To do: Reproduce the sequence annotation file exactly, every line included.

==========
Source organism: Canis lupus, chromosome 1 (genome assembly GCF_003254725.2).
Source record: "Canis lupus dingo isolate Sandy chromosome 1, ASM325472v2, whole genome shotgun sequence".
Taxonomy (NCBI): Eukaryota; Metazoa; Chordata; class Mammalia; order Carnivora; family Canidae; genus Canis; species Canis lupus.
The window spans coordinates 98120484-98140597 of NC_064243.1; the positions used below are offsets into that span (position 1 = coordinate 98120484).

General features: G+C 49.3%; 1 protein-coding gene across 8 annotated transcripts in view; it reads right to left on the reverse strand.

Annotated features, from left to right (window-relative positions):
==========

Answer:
Source organism: Canis lupus, chromosome 1 (genome assembly GCF_003254725.2).
Source record: "Canis lupus dingo isolate Sandy chromosome 1, ASM325472v2, whole genome shotgun sequence".
Taxonomy (NCBI): Eukaryota; Metazoa; Chordata; class Mammalia; order Carnivora; family Canidae; genus Canis; species Canis lupus.
The window spans coordinates 98120484-98140597 of NC_064243.1; the positions used below are offsets into that span (position 1 = coordinate 98120484).

General features: G+C 49.3%; 1 protein-coding gene across 8 annotated transcripts in view; it reads right to left on the reverse strand.

Annotated features, from left to right (window-relative positions):